Here’s another view of the barn ruins, this time looking north towards Highlow and Hathersage
And more general views, the first taken by Jonathan Clitheroe higher up the hillside above Gotherage Plantation and well above the barn ruins:
And this next Neil Theasby view which is taken beside Gotherage Plantation and looking across Bretton Clough to Abney Barn. On the horizon, left of centre, you can just make out the scarred ‘face’ of Mam Tor below which were extensive lead mining operations in the 17th and 18th centuries (Odin Mine):
A challenging landscape, however you look at it.
I have found the location of Gotherage Barn on an 1879 Ordnance Survey map. You can see farm fields much as they would have been delineated on the original estate tithe and rent book maps. The blue ribbon marks the barn remains, but there is no sign of the house where the Bennetts lived, though the presence of a natural spring below the barn might suggest it would not have been far away. You can see Bole Hill due east of the barn. A trip to Derbyshire Record Office and a sight of the Highlow estate rent books would doubtless reveal more, but that will have to wait. I’m also relying here on landscape photos taken by the lovely people who post their work on www.geograph.org.uk and allow reuse under Creative Commons licencing. They also add map references and all manner of locational assistance. What stars.
The header photo by Neil Theasby, I’m pretty sure, shows a corner of Gotherage Barn, a building that is probably c1800s in date, and beyond it, across Bretton Clough, the Oaks Farm where there are other ancestral links, having been occupied by members of three separate family lines: Foxes in 1660, Bennets in the early 1700s, and 4th great grandfather, Robert Jackson the hatter in the 1850s. Oaks is another of the many Highlow farms, originally owned by the Eyre family, but now part of Duke of Devonshire’s estate.
I’ve been trying to reconstruct some image of life at Gotherage in William’s time. The probate inventory is very sketchy compared with others I’ve recently transcribed. For instance it doesn’t record items by room, and similar items are lumped together: ‘pewter and brass’ £6 13 shillings 4 pence , ‘bedding and nappery ware’ (cloth items) £10. And then there are bits I can’t decipher.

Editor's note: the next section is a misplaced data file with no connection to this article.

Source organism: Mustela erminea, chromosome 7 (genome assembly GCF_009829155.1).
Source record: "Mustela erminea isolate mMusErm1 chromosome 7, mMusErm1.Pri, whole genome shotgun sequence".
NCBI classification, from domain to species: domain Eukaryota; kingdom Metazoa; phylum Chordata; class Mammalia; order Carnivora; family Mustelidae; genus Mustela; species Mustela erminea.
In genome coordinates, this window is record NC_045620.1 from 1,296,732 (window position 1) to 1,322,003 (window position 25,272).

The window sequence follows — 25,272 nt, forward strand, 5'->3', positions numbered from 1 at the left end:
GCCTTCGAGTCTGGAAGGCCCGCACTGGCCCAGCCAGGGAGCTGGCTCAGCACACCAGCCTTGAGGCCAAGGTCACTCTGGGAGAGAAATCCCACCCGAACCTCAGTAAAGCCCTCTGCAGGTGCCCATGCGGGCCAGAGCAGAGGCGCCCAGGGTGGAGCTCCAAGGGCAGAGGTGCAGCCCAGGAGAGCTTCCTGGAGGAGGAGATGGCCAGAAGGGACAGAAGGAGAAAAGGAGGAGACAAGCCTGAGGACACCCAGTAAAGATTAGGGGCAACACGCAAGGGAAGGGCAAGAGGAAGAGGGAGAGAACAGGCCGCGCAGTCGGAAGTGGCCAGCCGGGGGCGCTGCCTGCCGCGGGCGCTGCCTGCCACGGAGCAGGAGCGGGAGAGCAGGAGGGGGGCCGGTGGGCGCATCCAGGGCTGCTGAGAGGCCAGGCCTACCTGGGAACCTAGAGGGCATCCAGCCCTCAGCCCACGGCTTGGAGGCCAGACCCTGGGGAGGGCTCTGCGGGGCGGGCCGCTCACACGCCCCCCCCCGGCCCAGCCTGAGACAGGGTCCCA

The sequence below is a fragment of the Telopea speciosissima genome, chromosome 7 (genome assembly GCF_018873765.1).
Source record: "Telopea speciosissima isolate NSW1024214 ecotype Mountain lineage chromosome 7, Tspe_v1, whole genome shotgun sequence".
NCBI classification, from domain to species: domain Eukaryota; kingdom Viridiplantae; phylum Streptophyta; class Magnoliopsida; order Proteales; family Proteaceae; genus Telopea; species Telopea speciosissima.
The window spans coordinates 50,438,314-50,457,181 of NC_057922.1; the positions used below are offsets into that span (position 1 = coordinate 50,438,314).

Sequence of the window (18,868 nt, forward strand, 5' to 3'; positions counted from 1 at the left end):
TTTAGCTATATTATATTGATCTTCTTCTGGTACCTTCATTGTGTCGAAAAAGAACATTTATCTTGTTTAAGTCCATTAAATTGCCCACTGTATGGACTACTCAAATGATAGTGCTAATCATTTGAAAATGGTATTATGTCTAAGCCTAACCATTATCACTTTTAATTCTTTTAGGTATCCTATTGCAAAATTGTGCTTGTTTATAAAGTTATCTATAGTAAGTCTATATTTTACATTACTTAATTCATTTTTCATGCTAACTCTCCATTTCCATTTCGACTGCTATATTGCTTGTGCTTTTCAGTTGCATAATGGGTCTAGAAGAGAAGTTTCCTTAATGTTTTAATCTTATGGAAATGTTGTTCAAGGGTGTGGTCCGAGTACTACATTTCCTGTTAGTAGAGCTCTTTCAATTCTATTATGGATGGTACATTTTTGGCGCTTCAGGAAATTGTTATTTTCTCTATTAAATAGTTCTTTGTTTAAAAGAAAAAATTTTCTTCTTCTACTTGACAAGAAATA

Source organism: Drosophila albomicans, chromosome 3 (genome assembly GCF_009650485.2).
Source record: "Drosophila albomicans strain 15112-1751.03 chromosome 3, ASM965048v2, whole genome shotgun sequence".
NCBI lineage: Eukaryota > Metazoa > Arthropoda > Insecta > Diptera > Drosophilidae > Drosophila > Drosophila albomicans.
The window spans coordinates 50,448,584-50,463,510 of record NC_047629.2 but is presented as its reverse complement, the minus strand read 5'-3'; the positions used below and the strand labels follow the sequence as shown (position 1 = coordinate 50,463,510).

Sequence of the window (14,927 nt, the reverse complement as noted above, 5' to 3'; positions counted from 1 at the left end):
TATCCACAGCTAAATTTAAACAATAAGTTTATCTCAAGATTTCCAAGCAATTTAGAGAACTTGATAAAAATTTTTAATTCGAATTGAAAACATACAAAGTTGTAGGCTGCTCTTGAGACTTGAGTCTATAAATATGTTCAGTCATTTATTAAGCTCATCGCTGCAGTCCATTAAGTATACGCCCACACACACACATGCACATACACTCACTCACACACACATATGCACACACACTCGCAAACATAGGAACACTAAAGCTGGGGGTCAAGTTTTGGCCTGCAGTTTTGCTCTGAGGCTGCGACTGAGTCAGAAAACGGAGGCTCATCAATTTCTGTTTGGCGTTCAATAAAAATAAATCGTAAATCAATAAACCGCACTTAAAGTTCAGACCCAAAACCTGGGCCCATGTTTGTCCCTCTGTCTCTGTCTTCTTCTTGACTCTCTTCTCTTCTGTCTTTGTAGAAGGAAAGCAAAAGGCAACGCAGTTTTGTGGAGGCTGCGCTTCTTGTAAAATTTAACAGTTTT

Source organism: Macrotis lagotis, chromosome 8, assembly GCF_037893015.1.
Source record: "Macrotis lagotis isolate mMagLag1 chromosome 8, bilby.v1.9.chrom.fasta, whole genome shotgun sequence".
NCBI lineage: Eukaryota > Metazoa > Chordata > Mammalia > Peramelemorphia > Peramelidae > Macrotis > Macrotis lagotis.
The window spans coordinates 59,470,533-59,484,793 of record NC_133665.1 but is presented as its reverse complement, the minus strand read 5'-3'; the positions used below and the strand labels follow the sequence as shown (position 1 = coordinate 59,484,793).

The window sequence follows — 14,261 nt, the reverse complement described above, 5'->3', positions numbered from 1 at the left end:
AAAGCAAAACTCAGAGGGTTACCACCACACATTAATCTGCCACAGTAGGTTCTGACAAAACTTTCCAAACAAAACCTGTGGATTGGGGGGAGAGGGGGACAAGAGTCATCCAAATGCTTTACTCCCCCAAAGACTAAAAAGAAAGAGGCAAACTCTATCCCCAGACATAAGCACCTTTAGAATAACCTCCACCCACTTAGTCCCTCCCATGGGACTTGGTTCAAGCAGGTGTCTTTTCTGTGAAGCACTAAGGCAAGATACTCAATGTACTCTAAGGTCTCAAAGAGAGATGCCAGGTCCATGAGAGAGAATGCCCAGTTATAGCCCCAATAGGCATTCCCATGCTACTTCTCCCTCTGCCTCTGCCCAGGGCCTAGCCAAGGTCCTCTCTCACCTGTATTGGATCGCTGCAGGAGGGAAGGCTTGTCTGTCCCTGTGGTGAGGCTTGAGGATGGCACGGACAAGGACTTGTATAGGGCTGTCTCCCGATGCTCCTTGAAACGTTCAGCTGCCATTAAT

But basically the domestic furniture comprised bed frames and many kinds of boards: cupboards, dishboards, bread boards and boards that would have rested on trestles to make tables. There were also stools and chairs and arks (storage chests).
We do know that William’s purse and apparel were valued at £10 (£1,300). He had two mares and one saddle, so was well equipped on the very essential personal transport front. He had four oxen for working the fields, with ploughs, harrows and yokes in the barn. There was corn growing in the field, ten pounds worth in sheep and lambs, 2 swine, 4 steers, 4 cows, 3 calves one of which was being weaned. There were hams hanging in the roof space and stores of meal, malt, butter and cheese. I also think there were bees.
There are more clues about the house from Joan’s probate inventory of 1665. Besides the barn with its’ ploughs, harrows and carts’ there were three main rooms, ‘the house’ which seems to be the living-cooking quarters, ‘the parlour’ where the beds were, and ‘the chamber’ which appears to have been used to store things. The house might have been wholly stone built, but I’m also imagining a part-stone, part timber-framed house, one main large living space, perhaps with an upper storey attic ‘the chamber’ (?) above. It’s the sort of place that would leave little trace of itself once left to decay, and doubtless any stonework would have been re-purposed. Most of the Derbyshire farmhouses we see now are stone-built, but many were late 18th century re-builds, doubtless replacing aged and dilapidated predecessors.
But, I hear you asking, never mind about the house. What about Joan? What became of the young woman whose father appears to give credit where credit is due and is prepared to enable some (surprising) degree of free choice?
It will have to wait for the next instalment of the ‘Bennetts of Gotherage’. For now here’s another striking Neal Theasby photo of the barn ruins.
copyright 2021 Tish Farrell